October 05, 2013
Eulogy for George King Nichols.
Hello. My name is Mark H. Nichols. I want to thank all of you for being here today to remember my father.
George King Nichols had insatiable curiosity. His interests were wide and varied. He loved nothing more than a new topic to explore and understand. In my lifetime alone he built a sailboat, learned to make wine, studied bookbinding, completed an extensive genealogy of our family, became an outstanding photographer, learned accounting, reupholstered furniture, built furniture, completed the wiring, plumbing, and finish carpentry on an addition to his home, learned more than a little about computers, and continually strove to educate himself.
Dad was born in Wilkes-Barre Pennsylvania on September 4, 1925, and grew up in Falls, a small village on the Susquehanna River about 20 miles north of Scranton-Wilkes-Barre. His father, Basil Nichols was a section foreman for the Lehigh Valley Railroad for nearly 40 years. His mother, Hazel May King was the driving force in his family.
At age 7 he fell out of a tree breaking his right arm at the elbow. As a part of the healing process he was made to carry a pail of wet sand from the house, around the barn and back to the house. Each time he passed behind the barn he’d switch hands, as the sand was heavy. His mother, of course, knew this was going on and would add a lap at the end to make up the difference.
One time as a child he was invited to spend a day on the railroad with his father. At the mid-morning break everyone ate a little from his lunch pail. Dad was starving and was intent on eating everything in his pail. He was dismayed to learn it wasn’t even lunchtime yet.
In 1939 he was introduced to New York City when he and his mother traveled there by train for the Worlds Fair.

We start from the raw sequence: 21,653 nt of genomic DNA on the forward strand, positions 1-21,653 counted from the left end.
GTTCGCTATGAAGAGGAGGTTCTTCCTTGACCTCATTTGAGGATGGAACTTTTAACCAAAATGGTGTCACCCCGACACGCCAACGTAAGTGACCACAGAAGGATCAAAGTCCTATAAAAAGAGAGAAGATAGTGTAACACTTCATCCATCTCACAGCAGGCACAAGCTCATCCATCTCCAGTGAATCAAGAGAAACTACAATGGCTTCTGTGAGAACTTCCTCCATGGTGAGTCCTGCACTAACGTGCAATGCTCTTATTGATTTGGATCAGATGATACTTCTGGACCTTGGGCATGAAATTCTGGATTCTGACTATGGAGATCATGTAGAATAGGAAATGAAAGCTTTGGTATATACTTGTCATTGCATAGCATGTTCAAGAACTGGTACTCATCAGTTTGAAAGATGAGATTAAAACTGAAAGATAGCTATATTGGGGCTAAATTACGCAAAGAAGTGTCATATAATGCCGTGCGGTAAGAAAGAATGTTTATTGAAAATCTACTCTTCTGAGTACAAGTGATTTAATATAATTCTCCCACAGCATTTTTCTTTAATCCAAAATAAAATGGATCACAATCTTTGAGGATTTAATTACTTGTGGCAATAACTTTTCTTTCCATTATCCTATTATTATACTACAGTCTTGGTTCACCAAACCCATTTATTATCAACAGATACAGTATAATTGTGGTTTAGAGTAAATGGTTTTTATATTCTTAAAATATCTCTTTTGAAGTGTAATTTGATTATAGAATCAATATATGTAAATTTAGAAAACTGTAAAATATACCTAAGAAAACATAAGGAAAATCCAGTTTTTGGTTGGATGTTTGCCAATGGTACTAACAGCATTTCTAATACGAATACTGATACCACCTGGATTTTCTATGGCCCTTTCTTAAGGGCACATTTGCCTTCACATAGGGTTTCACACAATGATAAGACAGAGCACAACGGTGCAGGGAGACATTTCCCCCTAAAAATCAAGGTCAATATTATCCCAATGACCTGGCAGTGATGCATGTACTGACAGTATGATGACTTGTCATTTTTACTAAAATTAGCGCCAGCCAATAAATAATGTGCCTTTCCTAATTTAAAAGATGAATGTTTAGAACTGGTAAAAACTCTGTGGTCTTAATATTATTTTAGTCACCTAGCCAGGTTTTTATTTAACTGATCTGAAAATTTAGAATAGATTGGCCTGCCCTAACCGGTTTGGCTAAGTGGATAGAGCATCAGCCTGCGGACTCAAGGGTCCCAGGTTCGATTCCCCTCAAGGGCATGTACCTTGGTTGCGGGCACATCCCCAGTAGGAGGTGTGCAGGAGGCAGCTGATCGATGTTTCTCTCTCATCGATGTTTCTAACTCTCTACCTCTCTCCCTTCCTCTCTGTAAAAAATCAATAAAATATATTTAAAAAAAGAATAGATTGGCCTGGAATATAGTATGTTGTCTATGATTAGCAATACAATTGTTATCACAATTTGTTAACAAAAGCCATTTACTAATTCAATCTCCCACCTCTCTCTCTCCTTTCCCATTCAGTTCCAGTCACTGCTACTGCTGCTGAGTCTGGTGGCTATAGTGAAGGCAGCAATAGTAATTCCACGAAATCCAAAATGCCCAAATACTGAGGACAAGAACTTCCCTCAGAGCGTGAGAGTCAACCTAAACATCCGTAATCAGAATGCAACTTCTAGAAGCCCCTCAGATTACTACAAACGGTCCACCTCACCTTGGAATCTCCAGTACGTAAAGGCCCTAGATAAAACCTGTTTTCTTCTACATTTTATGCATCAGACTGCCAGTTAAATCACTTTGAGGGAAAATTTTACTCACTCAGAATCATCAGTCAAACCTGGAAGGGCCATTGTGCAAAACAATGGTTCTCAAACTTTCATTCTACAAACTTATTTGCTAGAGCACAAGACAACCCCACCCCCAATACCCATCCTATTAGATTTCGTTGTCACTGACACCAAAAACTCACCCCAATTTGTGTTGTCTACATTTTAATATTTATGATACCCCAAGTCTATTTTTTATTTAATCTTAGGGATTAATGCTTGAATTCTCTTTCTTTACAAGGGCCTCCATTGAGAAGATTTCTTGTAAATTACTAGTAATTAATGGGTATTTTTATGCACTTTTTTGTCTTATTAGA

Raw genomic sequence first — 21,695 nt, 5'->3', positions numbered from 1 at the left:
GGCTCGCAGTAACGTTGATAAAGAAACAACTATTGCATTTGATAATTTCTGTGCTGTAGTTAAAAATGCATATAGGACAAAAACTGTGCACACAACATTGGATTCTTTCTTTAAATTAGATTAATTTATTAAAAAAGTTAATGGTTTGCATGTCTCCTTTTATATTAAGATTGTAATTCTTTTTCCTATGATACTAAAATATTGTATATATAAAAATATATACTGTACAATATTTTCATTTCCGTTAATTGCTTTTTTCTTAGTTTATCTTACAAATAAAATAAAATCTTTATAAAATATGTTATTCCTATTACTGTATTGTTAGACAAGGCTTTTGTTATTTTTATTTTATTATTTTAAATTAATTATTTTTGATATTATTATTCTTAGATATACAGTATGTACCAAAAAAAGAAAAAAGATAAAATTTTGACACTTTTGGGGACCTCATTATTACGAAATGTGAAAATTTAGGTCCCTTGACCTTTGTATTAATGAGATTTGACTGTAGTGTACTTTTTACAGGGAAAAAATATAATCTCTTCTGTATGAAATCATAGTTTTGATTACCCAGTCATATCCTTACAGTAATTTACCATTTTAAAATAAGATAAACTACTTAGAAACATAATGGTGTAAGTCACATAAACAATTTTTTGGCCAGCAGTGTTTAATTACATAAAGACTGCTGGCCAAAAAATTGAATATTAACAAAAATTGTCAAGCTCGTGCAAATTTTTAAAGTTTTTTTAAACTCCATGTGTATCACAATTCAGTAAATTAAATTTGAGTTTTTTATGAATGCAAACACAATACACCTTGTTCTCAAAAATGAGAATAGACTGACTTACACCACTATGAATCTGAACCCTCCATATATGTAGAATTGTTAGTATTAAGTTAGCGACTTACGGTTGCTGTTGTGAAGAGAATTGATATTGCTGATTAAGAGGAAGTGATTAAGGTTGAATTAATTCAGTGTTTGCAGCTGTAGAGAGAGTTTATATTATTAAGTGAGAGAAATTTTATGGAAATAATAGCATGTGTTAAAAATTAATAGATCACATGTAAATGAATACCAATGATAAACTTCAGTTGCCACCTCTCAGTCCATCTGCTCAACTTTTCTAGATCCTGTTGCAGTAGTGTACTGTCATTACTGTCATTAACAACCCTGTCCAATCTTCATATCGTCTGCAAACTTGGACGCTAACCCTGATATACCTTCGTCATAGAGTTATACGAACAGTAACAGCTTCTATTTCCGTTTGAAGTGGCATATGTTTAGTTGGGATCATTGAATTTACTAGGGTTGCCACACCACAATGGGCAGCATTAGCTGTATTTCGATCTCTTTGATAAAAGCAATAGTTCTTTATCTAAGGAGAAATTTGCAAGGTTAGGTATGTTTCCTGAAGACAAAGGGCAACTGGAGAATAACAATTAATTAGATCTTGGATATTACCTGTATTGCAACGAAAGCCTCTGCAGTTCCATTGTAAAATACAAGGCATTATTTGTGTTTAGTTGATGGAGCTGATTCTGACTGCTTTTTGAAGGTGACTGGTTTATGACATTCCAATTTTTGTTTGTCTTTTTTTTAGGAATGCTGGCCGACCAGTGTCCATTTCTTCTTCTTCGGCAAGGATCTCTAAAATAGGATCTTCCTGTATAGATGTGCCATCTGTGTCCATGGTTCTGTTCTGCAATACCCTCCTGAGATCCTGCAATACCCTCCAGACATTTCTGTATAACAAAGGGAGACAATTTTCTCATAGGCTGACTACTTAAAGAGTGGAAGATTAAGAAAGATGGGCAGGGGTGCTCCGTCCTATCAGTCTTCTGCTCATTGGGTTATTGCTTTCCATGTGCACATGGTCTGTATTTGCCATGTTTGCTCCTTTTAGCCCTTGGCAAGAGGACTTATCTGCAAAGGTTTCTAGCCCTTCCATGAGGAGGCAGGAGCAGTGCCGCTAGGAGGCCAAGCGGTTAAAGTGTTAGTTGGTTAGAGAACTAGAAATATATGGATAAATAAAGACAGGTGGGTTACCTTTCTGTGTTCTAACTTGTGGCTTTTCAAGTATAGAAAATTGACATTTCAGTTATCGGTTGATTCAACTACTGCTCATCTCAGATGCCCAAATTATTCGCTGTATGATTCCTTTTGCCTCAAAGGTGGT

After two years of college at Penn State he went to Midshipman’s School and as an Ensign and later 2nd Lieutenant served as the auxiliary fire control officer on the USS Wisconsin. While he was on board, the Wisconsin completed her 2-year trials. I vividly remember him telling me about how the entire 800’ ship shook and vibrated as it moved through the water at more than 30 knots. He said when the ship fired a full broadside of all nine 16-inch .50 caliber rifles; the recoil would shove the ship sideways.
After completing his term of service to the Navy he returned to Penn State to complete his undergraduate degree. He worked as assistant manager and manager for GLF, a farm store chain in New York State for many years. At the outbreak of the Korean conflict his quick thinking showed itself. During WWII there had been a rubber shortage. Remembering that, he called the GLF warehouse and ordered all the tires they had. Borrowing a grain truck from the mill he went and picked them up. He then posted a sign in the window saying that they had tires. He sold them all before the news came out that synthetic rubber was now available and that the war in Korea would not cause a shortage.
He also figured out how to sell the then new power lawn mower. Putting one together at the store on a Saturday morning, he’d load it into the truck and drive around looking for someone using a push reel mower. He would unload the gas mower, pull the cord and start mowing along behind the guy. Once the guy asked for a chance to try my dad would make the sale. After selling several mowers this way his manager asked to come along to see how my dad was selling so many mowers.
Jobs for Standard Oil and American Cyanamid brought him to New York City again, where he stayed until 1962. At All Souls Unitarian Church in Manhattan he met Helen Riley, my mother. They were married on his birthday in 1960. In December of 1961 he took a job with the A. E. Staley Manufacturing Company here in Decatur. After a decade of many jobs he decided it was time to settle down to one job. He would work at Staley’s until his retirement in 1985. While there he was part of a team that patented a dry, compressible starch used in the manufacture of tablet pills. He very successfully managed the dextrose sweetener product. He also selected a new plant site for Staley’s in Lafayette Indiana.